UPS launches first regular drone deliveries in US

The real-world use of drones for healthcare deliveries could set a foundation for other sectors to work off.
27 March 2019

a Matternet Drone loaded with a UPS sample package. Source: AFP

United Parcel Service (UPS) has launched its first regular commercial drone service, transporting medical samples across a hospital system in North Carolina.

The announcement comes off the back of a partnership with autonomous drone startup Matternet and will augment the ground service currently in operation between the WakeMed Health & Hospitals network in Raleigh.

The short journeys promise to save time for on-demand and same-day deliveries, according to UPS, and “the ability to avoid roadway delays, increase medical delivery efficiency, lower costs and improve the patient experience with potentially life-saving benefits.”

Deliveries will be made by Matternet’s M2 quadcopter, which will carry medical payloads— such as a blood sample— of up to 5 Ibs. over distances of 12.5 miles. Loaded at a WakeMed facility, the drones will follow a predetermined flight path, monitored by a remote operator, before landing at a fixed landing pad at the main hospital.

Following test flights in August last year, WakeMed ENT physician and medical director of WakeMed Innovations, Stuart Ginn, MD, said: “This powerful technology has the potential to achieve transformative improvements in health and healthcare delivery.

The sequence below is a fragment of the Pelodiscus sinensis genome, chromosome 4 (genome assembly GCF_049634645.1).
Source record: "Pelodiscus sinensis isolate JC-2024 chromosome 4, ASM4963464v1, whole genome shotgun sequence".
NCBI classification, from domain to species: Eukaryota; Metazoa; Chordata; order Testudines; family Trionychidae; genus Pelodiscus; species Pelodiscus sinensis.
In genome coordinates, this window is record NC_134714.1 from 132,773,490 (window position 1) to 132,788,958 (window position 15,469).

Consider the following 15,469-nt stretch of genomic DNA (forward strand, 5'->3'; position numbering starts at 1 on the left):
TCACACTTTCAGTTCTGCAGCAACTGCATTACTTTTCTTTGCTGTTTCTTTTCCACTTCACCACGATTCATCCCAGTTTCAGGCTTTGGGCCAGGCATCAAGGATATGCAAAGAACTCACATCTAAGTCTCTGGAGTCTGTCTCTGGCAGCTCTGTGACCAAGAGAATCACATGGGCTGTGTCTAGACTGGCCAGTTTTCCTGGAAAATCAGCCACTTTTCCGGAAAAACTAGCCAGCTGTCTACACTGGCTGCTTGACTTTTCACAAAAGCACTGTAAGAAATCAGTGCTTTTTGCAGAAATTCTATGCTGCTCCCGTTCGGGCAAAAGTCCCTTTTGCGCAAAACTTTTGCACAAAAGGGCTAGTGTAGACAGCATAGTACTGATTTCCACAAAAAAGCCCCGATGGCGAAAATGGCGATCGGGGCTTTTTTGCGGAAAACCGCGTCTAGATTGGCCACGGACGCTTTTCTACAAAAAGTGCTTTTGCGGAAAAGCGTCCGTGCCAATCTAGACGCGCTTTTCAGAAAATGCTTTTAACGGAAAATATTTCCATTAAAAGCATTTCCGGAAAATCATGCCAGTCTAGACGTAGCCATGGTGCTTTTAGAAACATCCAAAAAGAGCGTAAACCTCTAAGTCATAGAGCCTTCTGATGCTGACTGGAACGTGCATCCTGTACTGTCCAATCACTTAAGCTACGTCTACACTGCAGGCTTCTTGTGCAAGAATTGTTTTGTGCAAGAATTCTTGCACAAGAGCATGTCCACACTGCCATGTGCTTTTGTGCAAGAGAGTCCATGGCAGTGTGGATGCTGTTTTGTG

“Developing healthcare-related uses for drones will improve the speed of deliveries, enhance access to care and create healthier communities.”

The project forms part of the Federal Aviation Administration’s (FAA’s) three-year Unmanned Aircraft System Integration Pilot Program (IPP), which aims to learn how new technology can be safely and usefully integrated into day-to-day activities through practical trials between government-private sector partnerships.

With the FAA’s full oversight, the first flight on Tuesday marked the beginning of numerous planned flights by UPS at the WakeMed Raleigh campus.

The delivery and supply-chain multinational also wants to advance the service to other hospitals in the US if successful, which forms part of a wider plan to break into the delivery management of healthcare products at large, where it’s helping to level pressure on profits as online retail leads to more residential deliveries.

“Healthcare and life science logistics is a priority segment for UPS, and the company is building new relationships and technologies to deliver better patient care with streamlined logistics and supply chain,” UPS stated.

Both partners have experience in drone technology for deliveries already; UPS has previously worked with drone maker Zipline in Rwanda to deliver medical supplies to remote rural areas, while Matternet has completed more than 3,000 trips for healthcare systems in Switzerland.

The controlled environment of private campuses, such as those of hospital and universities, represent ideal test grounds for emerging technologies, such as IoT (Internet of Things) and automated vehicle technology.

Just this week, for example, robotics startup Starship Technologies deployed 30 robots at Northern Arizona University to ferry food orders to between Sodexo-affiliated restaurants and some 25,000 students.